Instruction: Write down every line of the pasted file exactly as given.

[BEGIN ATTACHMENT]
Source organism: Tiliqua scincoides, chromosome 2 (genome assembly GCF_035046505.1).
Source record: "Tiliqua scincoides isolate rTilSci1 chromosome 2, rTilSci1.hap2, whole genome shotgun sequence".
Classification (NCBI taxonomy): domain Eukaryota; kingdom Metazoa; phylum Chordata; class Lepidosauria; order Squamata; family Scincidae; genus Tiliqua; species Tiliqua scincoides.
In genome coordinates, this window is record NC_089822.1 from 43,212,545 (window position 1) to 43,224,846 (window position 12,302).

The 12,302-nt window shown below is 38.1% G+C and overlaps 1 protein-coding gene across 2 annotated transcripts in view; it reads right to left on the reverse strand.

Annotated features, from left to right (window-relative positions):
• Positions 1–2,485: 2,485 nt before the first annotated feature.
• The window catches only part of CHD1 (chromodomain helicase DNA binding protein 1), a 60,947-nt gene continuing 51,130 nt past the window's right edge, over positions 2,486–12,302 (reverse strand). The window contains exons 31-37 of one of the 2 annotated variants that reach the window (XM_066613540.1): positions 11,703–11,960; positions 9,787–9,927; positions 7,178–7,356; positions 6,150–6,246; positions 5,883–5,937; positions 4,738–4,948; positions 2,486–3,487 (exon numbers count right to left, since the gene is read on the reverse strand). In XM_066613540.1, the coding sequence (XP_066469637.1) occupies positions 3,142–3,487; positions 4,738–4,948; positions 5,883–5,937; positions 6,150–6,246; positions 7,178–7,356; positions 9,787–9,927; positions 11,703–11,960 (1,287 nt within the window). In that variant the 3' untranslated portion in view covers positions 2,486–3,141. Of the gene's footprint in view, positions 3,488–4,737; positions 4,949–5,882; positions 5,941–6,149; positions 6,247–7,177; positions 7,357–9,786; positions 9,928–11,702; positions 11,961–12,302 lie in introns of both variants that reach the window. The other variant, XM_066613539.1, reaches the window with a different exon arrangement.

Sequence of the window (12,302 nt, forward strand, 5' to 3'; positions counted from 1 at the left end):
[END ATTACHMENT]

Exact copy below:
Source organism: Tiliqua scincoides, chromosome 2 (genome assembly GCF_035046505.1).
Source record: "Tiliqua scincoides isolate rTilSci1 chromosome 2, rTilSci1.hap2, whole genome shotgun sequence".
Classification (NCBI taxonomy): domain Eukaryota; kingdom Metazoa; phylum Chordata; class Lepidosauria; order Squamata; family Scincidae; genus Tiliqua; species Tiliqua scincoides.
In genome coordinates, this window is record NC_089822.1 from 43,212,545 (window position 1) to 43,224,846 (window position 12,302).

The 12,302-nt window shown below is 38.1% G+C and overlaps 1 protein-coding gene across 2 annotated transcripts in view; it reads right to left on the reverse strand.

Annotated features, from left to right (window-relative positions):
• Positions 1–2,485: 2,485 nt before the first annotated feature.
• The window catches only part of CHD1 (chromodomain helicase DNA binding protein 1), a 60,947-nt gene continuing 51,130 nt past the window's right edge, over positions 2,486–12,302 (reverse strand). The window contains exons 31-37 of one of the 2 annotated variants that reach the window (XM_066613540.1): positions 11,703–11,960; positions 9,787–9,927; positions 7,178–7,356; positions 6,150–6,246; positions 5,883–5,937; positions 4,738–4,948; positions 2,486–3,487 (exon numbers count right to left, since the gene is read on the reverse strand). In XM_066613540.1, the coding sequence (XP_066469637.1) occupies positions 3,142–3,487; positions 4,738–4,948; positions 5,883–5,937; positions 6,150–6,246; positions 7,178–7,356; positions 9,787–9,927; positions 11,703–11,960 (1,287 nt within the window). In that variant the 3' untranslated portion in view covers positions 2,486–3,141. Of the gene's footprint in view, positions 3,488–4,737; positions 4,949–5,882; positions 5,941–6,149; positions 6,247–7,177; positions 7,357–9,786; positions 9,928–11,702; positions 11,961–12,302 lie in introns of both variants that reach the window. The other variant, XM_066613539.1, reaches the window with a different exon arrangement.

Sequence of the window (12,302 nt, forward strand, 5' to 3'; positions counted from 1 at the left end):